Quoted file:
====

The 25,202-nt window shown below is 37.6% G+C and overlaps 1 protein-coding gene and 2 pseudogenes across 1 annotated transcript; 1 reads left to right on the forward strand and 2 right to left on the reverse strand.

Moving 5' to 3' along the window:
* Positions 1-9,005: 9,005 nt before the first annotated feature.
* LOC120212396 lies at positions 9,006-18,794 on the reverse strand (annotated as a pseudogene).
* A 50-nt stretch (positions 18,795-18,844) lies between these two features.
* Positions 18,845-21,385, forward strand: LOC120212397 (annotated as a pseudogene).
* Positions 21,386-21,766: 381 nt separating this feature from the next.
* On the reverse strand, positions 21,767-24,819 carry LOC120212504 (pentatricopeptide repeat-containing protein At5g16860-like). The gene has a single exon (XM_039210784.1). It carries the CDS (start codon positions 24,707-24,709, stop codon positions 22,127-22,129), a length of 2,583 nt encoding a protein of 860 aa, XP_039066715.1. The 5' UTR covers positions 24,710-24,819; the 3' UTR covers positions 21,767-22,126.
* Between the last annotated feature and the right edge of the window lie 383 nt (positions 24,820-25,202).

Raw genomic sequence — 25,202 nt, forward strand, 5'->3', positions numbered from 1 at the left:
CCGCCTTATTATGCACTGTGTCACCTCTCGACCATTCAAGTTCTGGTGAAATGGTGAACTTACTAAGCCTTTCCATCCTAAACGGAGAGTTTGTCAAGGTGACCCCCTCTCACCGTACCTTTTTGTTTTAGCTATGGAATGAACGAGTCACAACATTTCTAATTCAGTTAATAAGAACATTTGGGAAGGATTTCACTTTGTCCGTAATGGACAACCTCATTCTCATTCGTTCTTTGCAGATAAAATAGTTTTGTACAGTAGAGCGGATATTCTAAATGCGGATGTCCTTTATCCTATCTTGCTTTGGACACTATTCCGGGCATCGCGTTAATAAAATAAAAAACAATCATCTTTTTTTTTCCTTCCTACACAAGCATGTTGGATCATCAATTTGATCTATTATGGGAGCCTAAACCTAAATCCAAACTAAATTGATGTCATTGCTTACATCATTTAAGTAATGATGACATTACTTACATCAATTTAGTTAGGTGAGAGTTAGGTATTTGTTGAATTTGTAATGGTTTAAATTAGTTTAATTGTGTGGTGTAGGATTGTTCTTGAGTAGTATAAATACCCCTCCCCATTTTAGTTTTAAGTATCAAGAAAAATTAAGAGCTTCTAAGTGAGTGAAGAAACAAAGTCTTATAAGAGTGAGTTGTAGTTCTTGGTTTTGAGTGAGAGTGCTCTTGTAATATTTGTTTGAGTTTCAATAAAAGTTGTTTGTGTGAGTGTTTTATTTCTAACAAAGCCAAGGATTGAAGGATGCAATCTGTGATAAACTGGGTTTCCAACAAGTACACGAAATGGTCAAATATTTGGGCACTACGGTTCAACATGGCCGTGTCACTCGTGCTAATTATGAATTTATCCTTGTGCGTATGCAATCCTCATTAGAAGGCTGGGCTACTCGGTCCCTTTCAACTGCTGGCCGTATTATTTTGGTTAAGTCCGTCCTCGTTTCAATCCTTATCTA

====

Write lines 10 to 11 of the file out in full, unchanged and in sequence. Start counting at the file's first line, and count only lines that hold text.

Raw genomic sequence — 25,202 nt, forward strand, 5'->3', positions numbered from 1 at the left:
CCGCCTTATTATGCACTGTGTCACCTCTCGACCATTCAAGTTCTGGTGAAATGGTGAACTTACTAAGCCTTTCCATCCTAAACGGAGAGTTTGTCAAGGTGACCCCCTCTCACCGTACCTTTTTGTTTTAGCTATGGAATGAACGAGTCACAACATTTCTAATTCAGTTAATAAGAACATTTGGGAAGGATTTCACTTTGTCCGTAATGGACAACCTCATTCTCATTCGTTCTTTGCAGATAAAATAGTTTTGTACAGTAGAGCGGATATTCTAAATGCGGATGTCCTTTATCCTATCTTGCTTTGGACACTATTCCGGGCATCGCGTTAATAAAATAAAAAACAATCATCTTTTTTTTTCCTTCCTACACAAGCATGTTGGATCATCAATTTGATCTATTATGGGAGCCTAAACCTAAATCCAAACTAAATTGATGTCATTGCTTACATCATTTAAGTAATGATGACATTACTTACATCAATTTAGTTAGGTGAGAGTTAGGTATTTGTTGAATTTGTAATGGTTTAAATTAGTTTAATTGTGTGGTGTAGGATTGTTCTTGAGTAGTATAAATACCCCTCCCCATTTTAGTTTTAAGTATCAAGAAAAATTAAGAGCTTCTAAGTGAGTGAAGAAACAAAGTCTTATAAGAGTGAGTTGTAGTTCTTGGTTTTGAGTGAGAGTGCTCTTGTAATATTTGTTTGAGTTTCAATAAAAGTTGTTTGTGTGAGTGTTTTATTTCTAACAAAGCCAAGGATTGAAGGATGCAATCTGTGATAAACTGGGTTTCCAACAAGTACACGAAATGGTCAAATATTTGGGCACTACGGTTCAACATGGCCGTGTCACTCGTGCTAATTATGAATTTATCCTTGTGCGTATGCAATCCTCATTAGAAGGCTGGGCTACTCGGTCCCTTTCAACTGCTGGCCGTATTATTTTGGTTAAGTCCGTCCTCGTTTCAATCCTTATCTA